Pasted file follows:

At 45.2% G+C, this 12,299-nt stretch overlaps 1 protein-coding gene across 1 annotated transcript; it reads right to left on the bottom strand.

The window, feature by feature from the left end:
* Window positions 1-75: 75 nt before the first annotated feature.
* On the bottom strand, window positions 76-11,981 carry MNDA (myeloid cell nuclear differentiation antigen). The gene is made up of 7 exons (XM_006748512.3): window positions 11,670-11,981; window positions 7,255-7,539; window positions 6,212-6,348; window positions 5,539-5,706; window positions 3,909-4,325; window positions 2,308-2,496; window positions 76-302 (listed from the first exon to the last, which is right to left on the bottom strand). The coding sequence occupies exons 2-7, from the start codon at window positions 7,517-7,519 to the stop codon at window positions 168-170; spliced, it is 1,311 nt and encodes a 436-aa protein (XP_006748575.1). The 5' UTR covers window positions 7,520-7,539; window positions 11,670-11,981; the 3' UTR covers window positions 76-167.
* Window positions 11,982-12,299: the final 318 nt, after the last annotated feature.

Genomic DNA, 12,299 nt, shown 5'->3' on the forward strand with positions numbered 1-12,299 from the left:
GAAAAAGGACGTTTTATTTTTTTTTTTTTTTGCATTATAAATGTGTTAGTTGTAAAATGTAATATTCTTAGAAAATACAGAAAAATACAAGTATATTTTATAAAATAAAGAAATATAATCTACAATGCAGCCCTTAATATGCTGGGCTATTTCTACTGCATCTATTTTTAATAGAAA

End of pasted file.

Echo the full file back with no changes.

At 45.2% G+C, this 12,299-nt stretch overlaps 1 protein-coding gene across 1 annotated transcript; it reads right to left on the bottom strand.

The window, feature by feature from the left end:
* Window positions 1-75: 75 nt before the first annotated feature.
* On the bottom strand, window positions 76-11,981 carry MNDA (myeloid cell nuclear differentiation antigen). The gene is made up of 7 exons (XM_006748512.3): window positions 11,670-11,981; window positions 7,255-7,539; window positions 6,212-6,348; window positions 5,539-5,706; window positions 3,909-4,325; window positions 2,308-2,496; window positions 76-302 (listed from the first exon to the last, which is right to left on the bottom strand). The coding sequence occupies exons 2-7, from the start codon at window positions 7,517-7,519 to the stop codon at window positions 168-170; spliced, it is 1,311 nt and encodes a 436-aa protein (XP_006748575.1). The 5' UTR covers window positions 7,520-7,539; window positions 11,670-11,981; the 3' UTR covers window positions 76-167.
* Window positions 11,982-12,299: the final 318 nt, after the last annotated feature.

Genomic DNA, 12,299 nt, shown 5'->3' on the forward strand with positions numbered 1-12,299 from the left:
GAAAAAGGACGTTTTATTTTTTTTTTTTTTTGCATTATAAATGTGTTAGTTGTAAAATGTAATATTCTTAGAAAATACAGAAAAATACAAGTATATTTTATAAAATAAAGAAATATAATCTACAATGCAGCCCTTAATATGCTGGGCTATTTCTACTGCATCTATTTTTAATAGAAA